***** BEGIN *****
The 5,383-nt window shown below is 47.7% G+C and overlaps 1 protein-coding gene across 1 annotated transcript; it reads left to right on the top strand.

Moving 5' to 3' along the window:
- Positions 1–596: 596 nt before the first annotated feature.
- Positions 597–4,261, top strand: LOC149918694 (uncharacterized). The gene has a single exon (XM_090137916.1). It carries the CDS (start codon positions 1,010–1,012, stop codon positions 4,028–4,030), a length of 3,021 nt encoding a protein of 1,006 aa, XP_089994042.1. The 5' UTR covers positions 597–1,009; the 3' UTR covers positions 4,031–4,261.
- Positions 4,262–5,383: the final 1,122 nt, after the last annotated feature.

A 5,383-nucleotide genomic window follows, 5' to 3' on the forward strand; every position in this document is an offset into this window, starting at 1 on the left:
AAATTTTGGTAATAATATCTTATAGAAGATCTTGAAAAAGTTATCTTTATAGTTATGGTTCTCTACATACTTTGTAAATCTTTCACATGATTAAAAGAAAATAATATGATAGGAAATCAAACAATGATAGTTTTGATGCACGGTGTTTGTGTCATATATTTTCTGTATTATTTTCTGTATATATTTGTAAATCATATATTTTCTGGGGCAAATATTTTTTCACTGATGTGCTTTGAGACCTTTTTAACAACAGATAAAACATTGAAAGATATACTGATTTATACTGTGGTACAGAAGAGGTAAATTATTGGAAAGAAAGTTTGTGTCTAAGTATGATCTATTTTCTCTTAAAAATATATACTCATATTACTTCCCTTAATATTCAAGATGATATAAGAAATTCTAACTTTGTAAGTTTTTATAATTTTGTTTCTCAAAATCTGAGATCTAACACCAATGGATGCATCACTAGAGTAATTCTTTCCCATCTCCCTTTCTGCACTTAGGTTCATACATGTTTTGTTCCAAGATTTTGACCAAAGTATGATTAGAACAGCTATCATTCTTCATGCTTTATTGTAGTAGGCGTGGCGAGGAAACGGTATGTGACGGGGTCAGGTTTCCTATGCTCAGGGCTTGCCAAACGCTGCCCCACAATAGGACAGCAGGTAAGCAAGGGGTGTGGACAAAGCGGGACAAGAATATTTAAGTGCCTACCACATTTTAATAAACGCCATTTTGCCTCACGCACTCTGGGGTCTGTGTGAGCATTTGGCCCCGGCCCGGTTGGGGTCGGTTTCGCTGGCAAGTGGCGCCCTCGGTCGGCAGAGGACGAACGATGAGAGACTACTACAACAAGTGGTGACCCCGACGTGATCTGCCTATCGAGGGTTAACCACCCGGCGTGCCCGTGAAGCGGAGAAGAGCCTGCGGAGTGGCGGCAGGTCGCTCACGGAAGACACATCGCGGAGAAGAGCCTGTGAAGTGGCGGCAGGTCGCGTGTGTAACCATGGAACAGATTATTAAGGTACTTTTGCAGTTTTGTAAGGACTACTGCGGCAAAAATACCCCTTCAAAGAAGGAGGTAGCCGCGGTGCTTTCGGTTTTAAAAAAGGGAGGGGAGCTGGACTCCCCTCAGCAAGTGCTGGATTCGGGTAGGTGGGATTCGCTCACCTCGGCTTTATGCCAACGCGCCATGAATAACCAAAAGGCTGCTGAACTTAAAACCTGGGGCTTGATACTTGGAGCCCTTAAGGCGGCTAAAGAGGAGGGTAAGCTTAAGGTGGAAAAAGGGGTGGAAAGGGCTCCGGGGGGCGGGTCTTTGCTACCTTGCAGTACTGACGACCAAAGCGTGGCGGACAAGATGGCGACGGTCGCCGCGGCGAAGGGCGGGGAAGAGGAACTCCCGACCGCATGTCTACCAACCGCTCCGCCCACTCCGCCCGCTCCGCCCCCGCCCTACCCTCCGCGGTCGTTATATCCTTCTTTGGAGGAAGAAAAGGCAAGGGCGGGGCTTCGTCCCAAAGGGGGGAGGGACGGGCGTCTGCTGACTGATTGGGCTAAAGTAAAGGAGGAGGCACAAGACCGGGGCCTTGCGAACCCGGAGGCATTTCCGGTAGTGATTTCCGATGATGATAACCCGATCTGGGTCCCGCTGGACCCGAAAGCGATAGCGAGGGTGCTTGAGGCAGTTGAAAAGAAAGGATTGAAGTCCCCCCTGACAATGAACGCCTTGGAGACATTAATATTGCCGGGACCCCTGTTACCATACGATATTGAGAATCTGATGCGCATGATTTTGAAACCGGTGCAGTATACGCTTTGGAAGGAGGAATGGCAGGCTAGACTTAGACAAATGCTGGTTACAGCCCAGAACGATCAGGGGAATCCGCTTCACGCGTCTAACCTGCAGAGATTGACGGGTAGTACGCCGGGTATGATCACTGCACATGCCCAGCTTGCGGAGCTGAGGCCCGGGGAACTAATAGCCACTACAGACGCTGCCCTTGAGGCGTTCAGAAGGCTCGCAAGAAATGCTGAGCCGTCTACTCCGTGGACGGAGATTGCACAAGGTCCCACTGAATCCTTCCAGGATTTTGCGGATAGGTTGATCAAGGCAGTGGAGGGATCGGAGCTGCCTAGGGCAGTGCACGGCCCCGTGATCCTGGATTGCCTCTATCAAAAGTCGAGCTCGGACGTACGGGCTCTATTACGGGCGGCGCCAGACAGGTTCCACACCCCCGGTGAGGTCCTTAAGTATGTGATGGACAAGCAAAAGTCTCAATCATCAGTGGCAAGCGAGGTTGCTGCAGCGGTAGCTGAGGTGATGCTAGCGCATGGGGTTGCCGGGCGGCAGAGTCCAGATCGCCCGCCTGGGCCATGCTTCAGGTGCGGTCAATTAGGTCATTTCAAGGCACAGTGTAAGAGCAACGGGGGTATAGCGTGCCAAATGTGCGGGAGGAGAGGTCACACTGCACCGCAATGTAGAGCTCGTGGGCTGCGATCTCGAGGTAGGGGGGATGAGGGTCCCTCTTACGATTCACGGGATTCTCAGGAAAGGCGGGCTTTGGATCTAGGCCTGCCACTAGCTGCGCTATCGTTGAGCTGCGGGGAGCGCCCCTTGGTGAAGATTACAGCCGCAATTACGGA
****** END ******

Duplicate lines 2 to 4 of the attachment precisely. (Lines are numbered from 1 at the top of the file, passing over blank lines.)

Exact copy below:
Moving 5' to 3' along the window:
- Positions 1–596: 596 nt before the first annotated feature.
- Positions 597–4,261, top strand: LOC149918694 (uncharacterized). The gene has a single exon (XM_090137916.1). It carries the CDS (start codon positions 1,010–1,012, stop codon positions 4,028–4,030), a length of 3,021 nt encoding a protein of 1,006 aa, XP_089994042.1. The 5' UTR covers positions 597–1,009; the 3' UTR covers positions 4,031–4,261.